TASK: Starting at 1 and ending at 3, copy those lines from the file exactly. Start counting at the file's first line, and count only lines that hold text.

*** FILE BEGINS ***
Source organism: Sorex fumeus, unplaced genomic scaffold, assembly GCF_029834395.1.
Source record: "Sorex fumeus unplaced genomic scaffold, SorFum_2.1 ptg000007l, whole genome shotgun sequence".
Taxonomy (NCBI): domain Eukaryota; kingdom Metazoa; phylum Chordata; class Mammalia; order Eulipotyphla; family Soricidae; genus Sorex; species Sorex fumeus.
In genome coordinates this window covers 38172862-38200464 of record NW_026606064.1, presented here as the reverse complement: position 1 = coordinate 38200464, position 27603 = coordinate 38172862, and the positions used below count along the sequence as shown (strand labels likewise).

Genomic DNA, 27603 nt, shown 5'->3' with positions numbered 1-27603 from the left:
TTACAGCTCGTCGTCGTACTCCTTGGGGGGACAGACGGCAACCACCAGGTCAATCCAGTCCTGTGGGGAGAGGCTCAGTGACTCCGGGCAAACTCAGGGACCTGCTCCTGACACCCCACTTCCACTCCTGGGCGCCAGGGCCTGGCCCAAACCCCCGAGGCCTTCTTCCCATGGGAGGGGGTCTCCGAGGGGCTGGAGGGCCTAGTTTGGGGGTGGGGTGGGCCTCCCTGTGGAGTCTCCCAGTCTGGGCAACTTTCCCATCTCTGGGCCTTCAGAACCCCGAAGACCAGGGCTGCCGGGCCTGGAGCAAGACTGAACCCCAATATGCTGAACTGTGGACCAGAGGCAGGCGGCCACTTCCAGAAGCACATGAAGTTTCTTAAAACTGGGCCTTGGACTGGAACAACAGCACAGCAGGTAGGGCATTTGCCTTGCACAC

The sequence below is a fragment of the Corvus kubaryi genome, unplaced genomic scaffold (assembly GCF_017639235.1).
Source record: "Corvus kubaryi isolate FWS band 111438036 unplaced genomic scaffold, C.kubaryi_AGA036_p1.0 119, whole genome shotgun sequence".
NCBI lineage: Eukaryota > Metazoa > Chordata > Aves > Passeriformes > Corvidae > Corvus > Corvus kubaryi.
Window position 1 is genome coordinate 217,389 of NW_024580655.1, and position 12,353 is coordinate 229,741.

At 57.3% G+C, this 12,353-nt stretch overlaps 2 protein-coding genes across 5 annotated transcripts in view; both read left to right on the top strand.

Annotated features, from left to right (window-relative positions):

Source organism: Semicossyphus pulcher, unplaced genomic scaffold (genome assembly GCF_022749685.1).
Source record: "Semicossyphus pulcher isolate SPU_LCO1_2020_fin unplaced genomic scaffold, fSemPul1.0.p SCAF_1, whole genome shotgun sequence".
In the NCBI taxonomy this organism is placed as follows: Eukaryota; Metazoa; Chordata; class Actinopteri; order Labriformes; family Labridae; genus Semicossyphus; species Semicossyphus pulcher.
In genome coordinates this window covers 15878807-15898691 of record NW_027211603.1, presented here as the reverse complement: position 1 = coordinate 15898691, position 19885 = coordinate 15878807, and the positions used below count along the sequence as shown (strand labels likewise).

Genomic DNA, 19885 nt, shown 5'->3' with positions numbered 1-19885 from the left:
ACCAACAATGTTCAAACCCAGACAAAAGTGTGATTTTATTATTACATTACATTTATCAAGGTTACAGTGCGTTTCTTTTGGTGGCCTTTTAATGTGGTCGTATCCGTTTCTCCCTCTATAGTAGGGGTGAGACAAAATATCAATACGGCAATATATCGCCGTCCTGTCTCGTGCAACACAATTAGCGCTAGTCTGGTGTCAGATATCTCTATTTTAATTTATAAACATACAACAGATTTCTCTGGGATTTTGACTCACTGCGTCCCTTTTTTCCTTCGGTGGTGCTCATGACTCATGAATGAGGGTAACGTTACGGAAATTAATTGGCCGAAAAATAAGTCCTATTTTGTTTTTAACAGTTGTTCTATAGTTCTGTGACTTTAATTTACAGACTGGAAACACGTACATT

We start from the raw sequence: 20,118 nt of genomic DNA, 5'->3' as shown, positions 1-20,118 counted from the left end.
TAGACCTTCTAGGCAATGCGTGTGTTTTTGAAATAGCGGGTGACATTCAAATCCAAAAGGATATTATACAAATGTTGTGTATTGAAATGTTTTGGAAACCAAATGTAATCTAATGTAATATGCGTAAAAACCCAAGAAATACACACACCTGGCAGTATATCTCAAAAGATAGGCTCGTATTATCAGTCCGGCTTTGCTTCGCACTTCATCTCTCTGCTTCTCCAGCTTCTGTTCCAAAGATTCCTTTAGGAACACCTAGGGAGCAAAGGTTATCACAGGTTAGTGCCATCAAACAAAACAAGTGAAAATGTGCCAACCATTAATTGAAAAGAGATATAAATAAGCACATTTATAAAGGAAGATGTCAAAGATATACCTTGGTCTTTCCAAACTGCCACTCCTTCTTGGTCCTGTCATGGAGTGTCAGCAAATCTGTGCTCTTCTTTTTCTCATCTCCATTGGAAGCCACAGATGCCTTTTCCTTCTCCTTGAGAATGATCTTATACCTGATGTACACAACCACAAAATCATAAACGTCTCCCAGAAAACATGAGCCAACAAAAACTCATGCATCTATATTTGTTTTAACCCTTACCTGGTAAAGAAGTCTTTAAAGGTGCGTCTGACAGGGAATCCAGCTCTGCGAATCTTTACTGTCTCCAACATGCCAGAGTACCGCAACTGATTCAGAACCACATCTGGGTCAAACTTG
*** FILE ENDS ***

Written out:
Source organism: Sorex fumeus, unplaced genomic scaffold, assembly GCF_029834395.1.
Source record: "Sorex fumeus unplaced genomic scaffold, SorFum_2.1 ptg000007l, whole genome shotgun sequence".
Taxonomy (NCBI): domain Eukaryota; kingdom Metazoa; phylum Chordata; class Mammalia; order Eulipotyphla; family Soricidae; genus Sorex; species Sorex fumeus.